After dealing with a prohibiting shoulder injury all of last season, House’s young career has been off to a rough start. Last offseason, House looked like one of Green Bay’s best cover corners and had the starting spot opposite Williams locked up heading into the preseason opener. After dislocating his shoulder and playing the entire 2012 season with a shoulder harness, House wasn’t the same player. He couldn’t play as physical as he wanted, and consequently, he found himself as the Packers’ fourth corner on the roster.
House brings size and strength to the position. He has the ability to jam bigger receivers at the line and bring a physical presence to the position. Look for House to make a big jump this season and push Hayward and Shields for playing time.
Bush and Hyde are the frontrunners for the fifth cornerback spot on the roster. Ironically, Hyde and Bush are a similar type of player. They are a similar size. They both lack elite speed, but are good tacklers and have the ability to play safety, if needed.
Bush has experience on his side and has been one of Green Bay’s best special teams players the past few seasons. He brings energy and leadership to the field, but hasn’t performed well when given the chance to be a consistent contributor at cornerback. Remember, Bush started at cornerback week one last season, but by mid-season he nearly disappeared on defense, getting pushed back to the fifth cornerback on the depth chart. Bush’s skill set may be better suited for safety, but so far this offseason there has not been a position switch for the special teams ace.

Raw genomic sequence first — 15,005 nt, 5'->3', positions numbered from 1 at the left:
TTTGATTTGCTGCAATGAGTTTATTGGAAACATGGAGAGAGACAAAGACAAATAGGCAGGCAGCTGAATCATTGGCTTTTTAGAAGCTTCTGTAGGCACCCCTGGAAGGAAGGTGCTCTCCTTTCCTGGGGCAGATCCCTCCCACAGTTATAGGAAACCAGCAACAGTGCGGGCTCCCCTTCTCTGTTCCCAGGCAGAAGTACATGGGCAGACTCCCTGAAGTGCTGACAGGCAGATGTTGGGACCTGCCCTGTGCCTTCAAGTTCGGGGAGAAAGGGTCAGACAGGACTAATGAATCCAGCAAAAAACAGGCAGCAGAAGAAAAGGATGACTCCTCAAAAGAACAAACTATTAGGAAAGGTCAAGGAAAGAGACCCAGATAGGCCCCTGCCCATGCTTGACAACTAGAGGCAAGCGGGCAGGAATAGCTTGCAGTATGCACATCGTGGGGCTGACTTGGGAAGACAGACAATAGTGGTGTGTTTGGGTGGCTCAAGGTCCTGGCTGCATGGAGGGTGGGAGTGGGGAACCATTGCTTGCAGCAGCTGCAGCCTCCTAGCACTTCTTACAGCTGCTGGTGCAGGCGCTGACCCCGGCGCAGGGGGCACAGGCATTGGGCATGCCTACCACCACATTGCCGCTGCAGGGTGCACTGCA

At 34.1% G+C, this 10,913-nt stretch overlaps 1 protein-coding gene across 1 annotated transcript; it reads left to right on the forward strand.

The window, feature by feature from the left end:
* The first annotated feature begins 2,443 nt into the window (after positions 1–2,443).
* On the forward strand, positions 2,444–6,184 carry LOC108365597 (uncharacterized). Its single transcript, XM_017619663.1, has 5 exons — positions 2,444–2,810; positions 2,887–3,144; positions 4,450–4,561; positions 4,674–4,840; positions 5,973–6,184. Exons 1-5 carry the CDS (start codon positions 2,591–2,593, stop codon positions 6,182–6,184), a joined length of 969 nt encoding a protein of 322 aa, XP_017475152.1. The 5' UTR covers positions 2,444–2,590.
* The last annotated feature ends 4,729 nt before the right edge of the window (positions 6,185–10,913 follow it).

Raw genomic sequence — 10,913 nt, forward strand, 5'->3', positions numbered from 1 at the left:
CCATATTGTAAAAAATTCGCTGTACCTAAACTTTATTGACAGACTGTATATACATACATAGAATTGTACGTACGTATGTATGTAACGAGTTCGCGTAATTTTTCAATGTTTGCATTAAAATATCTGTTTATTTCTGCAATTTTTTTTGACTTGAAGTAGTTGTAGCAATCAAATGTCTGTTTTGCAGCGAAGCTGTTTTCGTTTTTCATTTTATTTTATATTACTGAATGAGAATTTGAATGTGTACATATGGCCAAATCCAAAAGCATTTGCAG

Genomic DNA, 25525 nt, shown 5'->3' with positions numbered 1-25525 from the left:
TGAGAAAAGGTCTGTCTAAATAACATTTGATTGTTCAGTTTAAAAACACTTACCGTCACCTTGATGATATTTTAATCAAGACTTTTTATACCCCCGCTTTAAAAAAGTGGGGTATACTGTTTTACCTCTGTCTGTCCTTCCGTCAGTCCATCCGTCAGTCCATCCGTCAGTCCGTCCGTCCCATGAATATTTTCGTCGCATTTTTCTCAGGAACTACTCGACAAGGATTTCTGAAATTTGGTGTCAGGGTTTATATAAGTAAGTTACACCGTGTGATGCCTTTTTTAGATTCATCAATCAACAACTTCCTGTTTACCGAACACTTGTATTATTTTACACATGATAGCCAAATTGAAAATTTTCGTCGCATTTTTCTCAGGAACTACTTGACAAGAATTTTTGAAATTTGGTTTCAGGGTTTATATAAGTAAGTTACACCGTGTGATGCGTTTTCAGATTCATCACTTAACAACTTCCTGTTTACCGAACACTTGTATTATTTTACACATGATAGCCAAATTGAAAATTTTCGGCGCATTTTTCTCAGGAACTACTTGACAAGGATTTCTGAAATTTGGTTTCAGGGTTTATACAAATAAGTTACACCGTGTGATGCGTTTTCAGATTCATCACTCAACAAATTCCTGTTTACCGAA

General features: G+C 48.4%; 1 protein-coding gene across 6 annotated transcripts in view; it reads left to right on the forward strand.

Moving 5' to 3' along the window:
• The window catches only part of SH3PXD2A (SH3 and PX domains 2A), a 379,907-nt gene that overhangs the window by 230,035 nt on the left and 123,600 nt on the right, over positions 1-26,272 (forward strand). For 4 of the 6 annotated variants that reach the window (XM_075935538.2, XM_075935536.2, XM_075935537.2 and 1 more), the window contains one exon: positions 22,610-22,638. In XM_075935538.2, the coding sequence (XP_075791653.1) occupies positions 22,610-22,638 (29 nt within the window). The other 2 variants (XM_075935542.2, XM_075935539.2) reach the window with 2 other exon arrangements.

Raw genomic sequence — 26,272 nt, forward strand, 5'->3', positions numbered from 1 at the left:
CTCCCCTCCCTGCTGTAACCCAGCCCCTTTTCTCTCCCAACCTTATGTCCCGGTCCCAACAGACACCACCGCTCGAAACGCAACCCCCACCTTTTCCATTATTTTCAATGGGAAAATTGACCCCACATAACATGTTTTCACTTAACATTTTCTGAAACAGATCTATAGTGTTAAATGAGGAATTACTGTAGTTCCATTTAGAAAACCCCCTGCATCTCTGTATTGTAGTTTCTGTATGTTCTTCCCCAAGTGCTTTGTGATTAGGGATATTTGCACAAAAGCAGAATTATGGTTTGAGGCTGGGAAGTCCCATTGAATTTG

Cornerback Micah Hyde works out during organized team activities at Clarke Hinkle Field in Green Bay. Benny Sieu-USA TODAY Sports photograph
Does the addition of Hyde mean Bush’s time in Green Bay is about up? Considering the depth at the position, I have a hard time seeing the Packers keeping Bush on the roster to only contribute on special teams, but he has survived roster cuts every season reprising such a role.
When the Packers drafted Hyde in the fifth round in this year’s draft many believed Green Bay intended to move the young cornerback to safety. Hyde is a strong tackler, has good size, and has some experience playing safety in college. This switch would make sense. However, the Green Bay coaches have made it clear Hyde will play cornerback this season.
Hyde has the edge over Bush for making the final roster because Green Bay invested a draft pick in him, and they seem to really like his potential at the position. Hyde has looked impressive in offseason team activities so far, but considering the depth at the position, for Hyde to make his mark in his rookie season he will need to find a role on special teams.
James Nixon (right) works out during the Green Bay Packers rookie orientation weekend. Benny Sieu-USA TODAY Sports photograph
Means, Smith, and Nixon all have their work cut out for them to even crack the 53-man roster this season. There are already six solid cornerbacks ahead of them on the depth chart. One of these three players will have to really impress the coaches during training camp and find a key role on special teams to make the final roster.
Means might showcase some potential as returner, which may win him a roster spot, and Smith has the size to perhaps provide some depth at safety, as well. Nixon spent some time on the Packers practice squad last season, so he has some experience with the defense.
Despite all of this, these players will need some outside help – like a rush of injuries at the position – to land roster spots. At this point, it seems their best shot is making the practice squad.
Last year the Packers kept five cornerbacks on their final roster (Williams, Shields, Hayward, House, and Bush). I expect them to keep this group largely intact with the top four cornerbacks staying the same and Hyde and Bush competing for the fifth spot. There’s a good chance a player from Means, Smith, and Nixon will make the practice squad and provide depth if the position is stricken with injuries during the season.
Despite the group being relatively the same this year, expect a lot of shuffling among the top four spots in training camp. Any number of these players could start or hold down the nickel spot, so there should be some exciting competition at the position.
This will definitely be one of the camp battles you’ll want to keep a close eye on this year.